OU coach Bob Stoops survives while championship football coaches fall
While colleagues like Urban Meyer and Pete Carroll have moved on, the Sooners' coach remains at the helm of a school he took to a national title.
We are losing many of the coaches who came to define 21st-century college football.
Eighteen months ago, Pete Carroll left Southern Cal for the NFL.
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Last December, Urban Meyer resigned from Florida, this time for good, the victim of apparent burnout.
On Memorial Day, the Ohio State scandal finally pierced Jim Tressel. He was forced to resign.
All national championship coaches. All seemingly made men. Yet uneasy lie the heads who have worn the crown.
“I think the business of college sports has been tough for a long time,” said Oklahoma athletic director Joe Castiglione.
Joe C. is lucky. No, not lucky. Castiglione made his own luck. He hired Bob Stoops in December 1998. Castiglione still has his football coach. Still has his national-title winning coach.
Only six coaches remain at schools where they have won titles: Stoops, Texas' Mack Brown, Penn State's ageless Joe Paterno and three Southeastern Conference coaches who have won in the last four years: Auburn's Gene Chizik, Alabama's Nick Saban and LSU's Les Miles.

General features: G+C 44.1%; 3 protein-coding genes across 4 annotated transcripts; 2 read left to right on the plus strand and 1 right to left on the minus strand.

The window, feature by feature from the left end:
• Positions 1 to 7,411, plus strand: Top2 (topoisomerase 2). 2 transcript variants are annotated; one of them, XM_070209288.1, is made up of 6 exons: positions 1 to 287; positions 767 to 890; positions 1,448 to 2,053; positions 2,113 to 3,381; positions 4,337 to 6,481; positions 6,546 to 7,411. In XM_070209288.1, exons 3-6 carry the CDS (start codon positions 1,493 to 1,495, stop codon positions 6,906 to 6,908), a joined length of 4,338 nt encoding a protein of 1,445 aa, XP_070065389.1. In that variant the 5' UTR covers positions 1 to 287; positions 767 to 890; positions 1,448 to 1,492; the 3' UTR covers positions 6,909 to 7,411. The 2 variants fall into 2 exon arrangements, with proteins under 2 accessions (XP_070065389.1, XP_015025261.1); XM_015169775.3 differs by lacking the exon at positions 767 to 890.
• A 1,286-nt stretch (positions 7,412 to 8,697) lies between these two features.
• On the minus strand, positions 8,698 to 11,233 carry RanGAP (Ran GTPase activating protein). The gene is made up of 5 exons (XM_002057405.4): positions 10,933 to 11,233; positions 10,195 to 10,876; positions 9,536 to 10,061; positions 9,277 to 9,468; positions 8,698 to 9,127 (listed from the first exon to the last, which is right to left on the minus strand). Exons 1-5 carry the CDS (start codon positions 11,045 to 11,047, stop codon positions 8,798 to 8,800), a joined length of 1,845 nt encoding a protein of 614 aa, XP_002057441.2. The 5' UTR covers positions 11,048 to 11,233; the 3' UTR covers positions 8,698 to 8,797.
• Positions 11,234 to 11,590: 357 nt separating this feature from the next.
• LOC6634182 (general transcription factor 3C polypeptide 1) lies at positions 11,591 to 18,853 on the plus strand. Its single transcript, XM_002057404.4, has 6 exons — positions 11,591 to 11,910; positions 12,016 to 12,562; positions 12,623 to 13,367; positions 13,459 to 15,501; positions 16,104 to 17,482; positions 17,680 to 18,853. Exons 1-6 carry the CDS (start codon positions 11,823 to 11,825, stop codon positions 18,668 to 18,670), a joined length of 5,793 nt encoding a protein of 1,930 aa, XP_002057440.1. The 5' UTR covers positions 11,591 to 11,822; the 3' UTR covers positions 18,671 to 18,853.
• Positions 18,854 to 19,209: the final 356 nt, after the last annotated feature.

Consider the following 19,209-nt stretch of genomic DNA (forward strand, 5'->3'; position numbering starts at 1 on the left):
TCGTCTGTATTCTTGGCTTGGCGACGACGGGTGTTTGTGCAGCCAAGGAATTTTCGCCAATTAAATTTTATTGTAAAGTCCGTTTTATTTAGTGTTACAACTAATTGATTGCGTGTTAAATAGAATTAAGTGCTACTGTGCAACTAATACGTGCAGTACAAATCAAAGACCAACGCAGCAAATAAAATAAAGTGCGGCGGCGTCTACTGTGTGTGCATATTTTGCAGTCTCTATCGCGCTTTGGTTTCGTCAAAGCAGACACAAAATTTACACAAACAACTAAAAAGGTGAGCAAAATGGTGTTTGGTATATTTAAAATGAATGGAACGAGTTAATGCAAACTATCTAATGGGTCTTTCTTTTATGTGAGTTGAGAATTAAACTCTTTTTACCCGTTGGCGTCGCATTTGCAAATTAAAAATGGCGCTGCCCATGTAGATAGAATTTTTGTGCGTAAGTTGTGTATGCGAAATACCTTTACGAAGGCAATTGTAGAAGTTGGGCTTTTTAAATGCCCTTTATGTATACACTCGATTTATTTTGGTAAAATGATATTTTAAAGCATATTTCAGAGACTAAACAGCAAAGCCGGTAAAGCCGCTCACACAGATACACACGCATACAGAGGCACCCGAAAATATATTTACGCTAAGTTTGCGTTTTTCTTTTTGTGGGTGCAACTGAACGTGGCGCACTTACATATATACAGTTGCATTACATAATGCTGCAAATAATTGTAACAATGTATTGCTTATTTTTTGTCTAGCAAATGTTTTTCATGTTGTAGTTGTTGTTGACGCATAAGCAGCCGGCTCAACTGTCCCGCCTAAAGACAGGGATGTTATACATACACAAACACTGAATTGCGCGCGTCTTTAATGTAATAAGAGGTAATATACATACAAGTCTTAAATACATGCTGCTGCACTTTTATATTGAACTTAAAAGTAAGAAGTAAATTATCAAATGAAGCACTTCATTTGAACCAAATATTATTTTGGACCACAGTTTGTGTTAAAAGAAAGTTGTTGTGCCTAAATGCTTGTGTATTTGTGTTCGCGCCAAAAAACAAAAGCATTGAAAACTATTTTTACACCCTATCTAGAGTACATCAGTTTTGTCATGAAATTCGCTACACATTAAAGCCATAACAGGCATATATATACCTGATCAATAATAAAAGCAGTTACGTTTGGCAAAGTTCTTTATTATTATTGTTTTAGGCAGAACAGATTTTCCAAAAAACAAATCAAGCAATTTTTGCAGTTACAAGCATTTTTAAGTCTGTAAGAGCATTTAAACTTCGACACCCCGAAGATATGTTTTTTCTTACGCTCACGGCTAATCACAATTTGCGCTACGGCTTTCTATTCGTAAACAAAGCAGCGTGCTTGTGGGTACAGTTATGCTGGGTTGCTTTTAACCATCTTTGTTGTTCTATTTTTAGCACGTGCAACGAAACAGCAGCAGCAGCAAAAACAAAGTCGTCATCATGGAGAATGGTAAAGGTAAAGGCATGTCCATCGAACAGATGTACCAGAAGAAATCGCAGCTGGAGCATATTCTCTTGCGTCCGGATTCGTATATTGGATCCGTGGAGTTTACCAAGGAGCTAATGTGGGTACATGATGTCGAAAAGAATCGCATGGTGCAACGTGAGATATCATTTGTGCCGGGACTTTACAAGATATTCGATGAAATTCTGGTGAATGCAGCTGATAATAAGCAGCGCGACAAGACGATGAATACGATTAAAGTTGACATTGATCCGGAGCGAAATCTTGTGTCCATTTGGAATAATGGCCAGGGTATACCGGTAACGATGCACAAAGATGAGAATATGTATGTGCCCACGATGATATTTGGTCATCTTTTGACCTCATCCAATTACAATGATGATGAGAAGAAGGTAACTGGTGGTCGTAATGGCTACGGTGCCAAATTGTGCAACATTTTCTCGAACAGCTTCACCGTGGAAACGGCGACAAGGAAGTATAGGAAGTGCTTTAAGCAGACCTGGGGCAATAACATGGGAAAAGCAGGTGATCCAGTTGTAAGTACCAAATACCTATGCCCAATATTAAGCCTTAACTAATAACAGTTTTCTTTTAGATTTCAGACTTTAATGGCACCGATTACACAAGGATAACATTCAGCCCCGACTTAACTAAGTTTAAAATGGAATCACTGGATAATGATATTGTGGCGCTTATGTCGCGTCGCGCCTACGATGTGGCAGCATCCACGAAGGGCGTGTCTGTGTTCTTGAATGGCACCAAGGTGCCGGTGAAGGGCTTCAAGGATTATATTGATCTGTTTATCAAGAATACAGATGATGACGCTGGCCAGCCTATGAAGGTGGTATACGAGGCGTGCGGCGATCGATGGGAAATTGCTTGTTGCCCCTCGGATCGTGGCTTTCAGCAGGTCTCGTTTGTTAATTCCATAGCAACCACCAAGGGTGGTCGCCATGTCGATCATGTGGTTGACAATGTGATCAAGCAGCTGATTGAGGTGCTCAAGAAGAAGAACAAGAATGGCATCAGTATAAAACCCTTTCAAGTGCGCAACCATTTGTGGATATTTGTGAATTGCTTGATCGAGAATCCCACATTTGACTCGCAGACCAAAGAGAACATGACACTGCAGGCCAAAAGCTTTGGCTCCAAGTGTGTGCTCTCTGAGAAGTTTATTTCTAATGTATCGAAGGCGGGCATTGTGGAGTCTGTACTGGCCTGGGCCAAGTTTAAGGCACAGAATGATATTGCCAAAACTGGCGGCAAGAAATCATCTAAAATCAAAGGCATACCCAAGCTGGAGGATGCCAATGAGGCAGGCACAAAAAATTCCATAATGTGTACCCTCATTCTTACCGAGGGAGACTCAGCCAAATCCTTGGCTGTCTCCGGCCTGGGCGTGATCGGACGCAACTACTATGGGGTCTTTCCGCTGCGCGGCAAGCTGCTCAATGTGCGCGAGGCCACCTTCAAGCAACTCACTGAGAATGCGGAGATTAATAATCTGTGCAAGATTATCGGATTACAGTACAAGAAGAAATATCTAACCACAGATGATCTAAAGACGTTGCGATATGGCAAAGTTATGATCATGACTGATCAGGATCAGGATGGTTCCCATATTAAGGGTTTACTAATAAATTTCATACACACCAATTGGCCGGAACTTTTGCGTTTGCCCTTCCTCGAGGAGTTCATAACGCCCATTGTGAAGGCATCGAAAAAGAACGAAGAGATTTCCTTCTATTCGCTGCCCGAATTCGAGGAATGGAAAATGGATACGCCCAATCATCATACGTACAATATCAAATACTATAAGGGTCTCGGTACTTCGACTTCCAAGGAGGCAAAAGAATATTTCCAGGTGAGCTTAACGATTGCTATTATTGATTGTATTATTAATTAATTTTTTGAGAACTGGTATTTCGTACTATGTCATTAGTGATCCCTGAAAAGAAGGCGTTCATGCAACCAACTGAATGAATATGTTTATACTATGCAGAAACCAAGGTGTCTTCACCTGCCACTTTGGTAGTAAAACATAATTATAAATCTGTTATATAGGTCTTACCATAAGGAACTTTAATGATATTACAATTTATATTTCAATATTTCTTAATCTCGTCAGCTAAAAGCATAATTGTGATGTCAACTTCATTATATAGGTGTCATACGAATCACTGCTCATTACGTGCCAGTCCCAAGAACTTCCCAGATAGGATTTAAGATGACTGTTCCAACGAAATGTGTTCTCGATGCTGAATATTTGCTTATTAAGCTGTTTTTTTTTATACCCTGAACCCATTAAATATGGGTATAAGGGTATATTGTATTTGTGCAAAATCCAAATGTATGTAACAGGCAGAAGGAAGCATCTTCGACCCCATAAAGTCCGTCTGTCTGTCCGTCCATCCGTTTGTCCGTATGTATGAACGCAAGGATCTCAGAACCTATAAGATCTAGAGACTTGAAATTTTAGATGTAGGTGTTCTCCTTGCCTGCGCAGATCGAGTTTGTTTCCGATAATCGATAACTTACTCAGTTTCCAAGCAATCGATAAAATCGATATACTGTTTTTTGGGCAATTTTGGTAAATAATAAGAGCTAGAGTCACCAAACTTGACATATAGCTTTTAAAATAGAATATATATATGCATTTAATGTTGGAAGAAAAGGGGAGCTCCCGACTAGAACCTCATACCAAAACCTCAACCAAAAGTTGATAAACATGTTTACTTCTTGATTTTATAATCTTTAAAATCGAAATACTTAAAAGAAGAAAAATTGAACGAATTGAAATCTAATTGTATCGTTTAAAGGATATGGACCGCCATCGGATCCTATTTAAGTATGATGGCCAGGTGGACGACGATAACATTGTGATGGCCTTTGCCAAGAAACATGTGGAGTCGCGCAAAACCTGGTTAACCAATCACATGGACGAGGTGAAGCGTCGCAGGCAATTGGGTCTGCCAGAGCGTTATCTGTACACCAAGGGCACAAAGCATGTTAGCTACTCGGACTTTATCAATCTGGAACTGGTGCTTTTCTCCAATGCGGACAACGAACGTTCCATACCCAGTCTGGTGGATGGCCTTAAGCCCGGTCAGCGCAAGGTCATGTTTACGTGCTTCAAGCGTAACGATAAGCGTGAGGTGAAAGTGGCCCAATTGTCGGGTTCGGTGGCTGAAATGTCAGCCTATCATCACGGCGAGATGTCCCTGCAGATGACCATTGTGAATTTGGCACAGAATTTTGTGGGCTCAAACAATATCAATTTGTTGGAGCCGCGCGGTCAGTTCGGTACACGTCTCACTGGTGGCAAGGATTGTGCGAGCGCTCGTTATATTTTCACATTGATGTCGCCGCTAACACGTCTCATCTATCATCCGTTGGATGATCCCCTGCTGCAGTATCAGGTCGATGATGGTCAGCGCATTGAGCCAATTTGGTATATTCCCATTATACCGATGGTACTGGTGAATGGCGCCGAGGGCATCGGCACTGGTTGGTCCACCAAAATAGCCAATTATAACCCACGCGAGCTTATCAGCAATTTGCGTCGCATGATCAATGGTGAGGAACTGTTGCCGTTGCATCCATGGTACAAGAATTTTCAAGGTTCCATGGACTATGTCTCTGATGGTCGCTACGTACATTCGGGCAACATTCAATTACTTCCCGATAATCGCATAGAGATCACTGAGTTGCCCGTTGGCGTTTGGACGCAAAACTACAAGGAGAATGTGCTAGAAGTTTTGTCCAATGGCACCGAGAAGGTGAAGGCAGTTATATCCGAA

Only seven current major-college coaches were hired for their post in the 1900s: Stoops, Brown, Iowa's Kirk Ferentz (1999), Fresno State's Pat Hill (1997), Troy's Larry Blakeney (1991), Virginia Tech's Frank Beamer (1987) and Paterno (1966).
College football coaching provides power, fame and untold riches. It also will spit you up and chew you out.
“I don't know what to say about that,” Stoops said when asked about the demise of some of his championship colleagues. “Other than I think it's fair to say, how difficult it is to manage everything that comes our way.
“To manage it the right way, to manage it successfully, to manage it whatever way you want to put it.”
Coaches have to win at a high level, or they're out the door, as elite coaches like Phil Fulmer, Larry Coker and Tommy Tuberville learned. Plus, coaches must stay one step ahead of scandal that can descend like locusts. Cast out the plague quickly, or at least don't cover it up. Such failures eventually cost Carroll and Tressel.